The Clear Word Bible is an Adventist production of the quality of the New World Translation of the Jehovah’s Witnesses.
However, while the Jehovah’s Witnesses regard the NWT as a true Bible, Adventism does not formally regard the Clear Word as a Bible translation. It is called a paraphrase, and I still have a few problems with that – the Good News Bible is a paraphrase, yet faithful to the real thing. Perhaps it should rather be called an inline commentary?
In a letter posted on SDANet, David Newman expresses legitimate concerns:
Dr. Jack Blanco, chair of the religion department at Southern College and the author of the Clear Word Bible is trying to make the Bible clearer which is most commendable. He has done an outstanding job except for the problems I cite below.
He makes it clear in the first paragraph of his Preface that “This is not a new translation but a paraphrase of the Scriptures. It is not intended for in-depth study or for public reading in churches.” Unfortunately most people do not read prefaces so this very important information will be lost. Already I am hearing reports of it being used in the pulpit and as a textbook in teaching religion.
That is my experience of many people using the text.
He goes on:
Second the author misunderstands the meaning of the word “paraphrase.” A paraphrase is not a loose rendering of someone elses’ words with added commentary. A paraphrase whether you use the dictionary definition or the definition used in active listening simply means restating the words of another in your own words without adding to or subtracting from the original meaning.
As I said above.
A cursory examination of the Clear Word Bible reveals the prolific addition of many ideas not found in Scripture.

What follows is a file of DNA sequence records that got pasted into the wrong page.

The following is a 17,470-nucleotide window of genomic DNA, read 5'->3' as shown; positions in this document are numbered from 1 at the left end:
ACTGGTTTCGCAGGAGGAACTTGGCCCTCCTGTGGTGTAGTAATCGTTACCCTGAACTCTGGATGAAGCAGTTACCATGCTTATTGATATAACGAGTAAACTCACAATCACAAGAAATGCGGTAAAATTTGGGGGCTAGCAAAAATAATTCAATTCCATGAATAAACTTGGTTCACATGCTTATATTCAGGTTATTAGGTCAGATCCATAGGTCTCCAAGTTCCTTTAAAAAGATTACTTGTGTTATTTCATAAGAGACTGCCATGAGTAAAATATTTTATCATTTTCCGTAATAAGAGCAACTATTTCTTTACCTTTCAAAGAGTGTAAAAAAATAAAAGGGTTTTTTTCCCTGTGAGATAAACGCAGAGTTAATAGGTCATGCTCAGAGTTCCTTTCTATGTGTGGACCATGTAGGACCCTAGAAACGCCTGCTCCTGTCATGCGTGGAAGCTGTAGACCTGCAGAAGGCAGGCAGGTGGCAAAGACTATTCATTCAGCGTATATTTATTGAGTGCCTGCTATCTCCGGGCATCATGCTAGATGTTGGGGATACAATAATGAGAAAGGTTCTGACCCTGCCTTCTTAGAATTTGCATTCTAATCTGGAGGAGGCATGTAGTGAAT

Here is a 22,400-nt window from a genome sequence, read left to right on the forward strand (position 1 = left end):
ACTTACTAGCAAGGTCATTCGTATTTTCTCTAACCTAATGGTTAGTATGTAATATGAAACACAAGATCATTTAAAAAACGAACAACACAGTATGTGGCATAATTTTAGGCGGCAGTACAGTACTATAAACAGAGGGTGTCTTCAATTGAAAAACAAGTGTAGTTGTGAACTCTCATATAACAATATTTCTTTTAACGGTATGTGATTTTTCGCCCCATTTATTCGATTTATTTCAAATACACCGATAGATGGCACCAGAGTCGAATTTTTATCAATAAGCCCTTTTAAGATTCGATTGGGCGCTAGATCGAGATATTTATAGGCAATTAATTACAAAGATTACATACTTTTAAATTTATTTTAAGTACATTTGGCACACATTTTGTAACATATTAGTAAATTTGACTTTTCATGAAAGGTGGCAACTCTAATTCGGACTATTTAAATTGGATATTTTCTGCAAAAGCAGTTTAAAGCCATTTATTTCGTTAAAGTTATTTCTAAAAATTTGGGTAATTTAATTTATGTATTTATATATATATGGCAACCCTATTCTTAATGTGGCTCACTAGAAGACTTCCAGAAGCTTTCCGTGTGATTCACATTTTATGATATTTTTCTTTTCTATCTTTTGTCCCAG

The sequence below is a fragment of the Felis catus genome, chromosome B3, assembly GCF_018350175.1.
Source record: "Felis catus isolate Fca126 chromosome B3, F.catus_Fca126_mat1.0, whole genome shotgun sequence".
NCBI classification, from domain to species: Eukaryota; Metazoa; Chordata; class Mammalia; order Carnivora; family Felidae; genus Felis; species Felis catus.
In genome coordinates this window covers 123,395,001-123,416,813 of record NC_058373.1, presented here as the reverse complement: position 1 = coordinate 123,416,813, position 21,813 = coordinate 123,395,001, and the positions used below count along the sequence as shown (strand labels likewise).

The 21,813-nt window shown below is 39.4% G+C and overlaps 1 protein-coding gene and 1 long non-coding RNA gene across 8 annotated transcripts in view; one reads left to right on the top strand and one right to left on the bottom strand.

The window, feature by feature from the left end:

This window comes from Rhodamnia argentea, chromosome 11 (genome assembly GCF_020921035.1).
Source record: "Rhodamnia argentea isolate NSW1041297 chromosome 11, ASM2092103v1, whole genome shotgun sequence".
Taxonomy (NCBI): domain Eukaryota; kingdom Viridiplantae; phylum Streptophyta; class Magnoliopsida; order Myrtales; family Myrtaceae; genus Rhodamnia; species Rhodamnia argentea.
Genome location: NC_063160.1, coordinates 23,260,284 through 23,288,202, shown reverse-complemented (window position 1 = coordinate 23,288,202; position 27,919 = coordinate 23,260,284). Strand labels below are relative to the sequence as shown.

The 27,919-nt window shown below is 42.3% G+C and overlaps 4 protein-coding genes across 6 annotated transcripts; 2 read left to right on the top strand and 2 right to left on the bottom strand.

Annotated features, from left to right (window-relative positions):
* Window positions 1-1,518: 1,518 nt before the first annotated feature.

This is a key statement. A prime example is this:
Revelation 1:10 no longer has us puzzling over which day of the week the Lord’s day is. The author tells us that it is the Sabbath.
The phrase “The Lord’s Day” is not used in the Bible or in early Christian writings to refer to the Sabbath. It usually means Sunday, but in this case it most likely should be interpreted in an eschatalogical sense – not in the sense of weekdays.
In closing, Newman says:
I am sure that the author does not believe that the words of Revelation 22:18 “I warn everyone who hears the words of the prophecy of this book: If anyone adds anything to them, God will add to him the plagues described in this book.” apply to this version. But since it is called a Bible some might draw the opposite conclusions. He should have made it far clearer on the conver and in the formatting that this is not another Bible but a personal commentary on Scripture. I hope that the author would withdraw or at the very least drastically revise this book.
I believe the title has been changed, with the word “Bible” removed, but I am not aware of other significant changes to correct this problem.
For more information, see “The Clear Word Bible: Is It the Word of God?” by Dale Ratzlaff and Verle Streifling, and Deliberate Distortions in SDA’s “Clear Word Bible” by Dr. V. Streifling.
Adventist comments on the Clear Word Bible include:
Those who read it prayerfully should receive a blessing from it, just as they do from other paraphrases of the Bible. This Bible should in no way be considered an official Seventh-day Adventist Bible, nor did Dr. Blanco intend for it to be considered as such. [Red emphasis mine.]
Unfortunately, he still refers to it as a Bible.
This includes an unfortunate comment from a student to which the writer of this article lent a copy:
After reading The Clear Word, reading any other translation is like reading a text book.
The real thing is so bad??
And the important caveat:
The Clear Word is the Bible plus. And that plus is a very big minus. There is no way when reading it to know which portions of it are the Bible, and which portions have been added by the author.
The Clear Word Bible is not a Bible, it is not a paraphrase, and it is not faithful to the teachings of the Bible. Fortunately, the first two “nots” are recognised by Adventism – however, many Adventists – including some I have experience with – treat it as if it were a Bible.
I feel the General Conference should formally clarify this issue in a way that the message reaches all Adventists.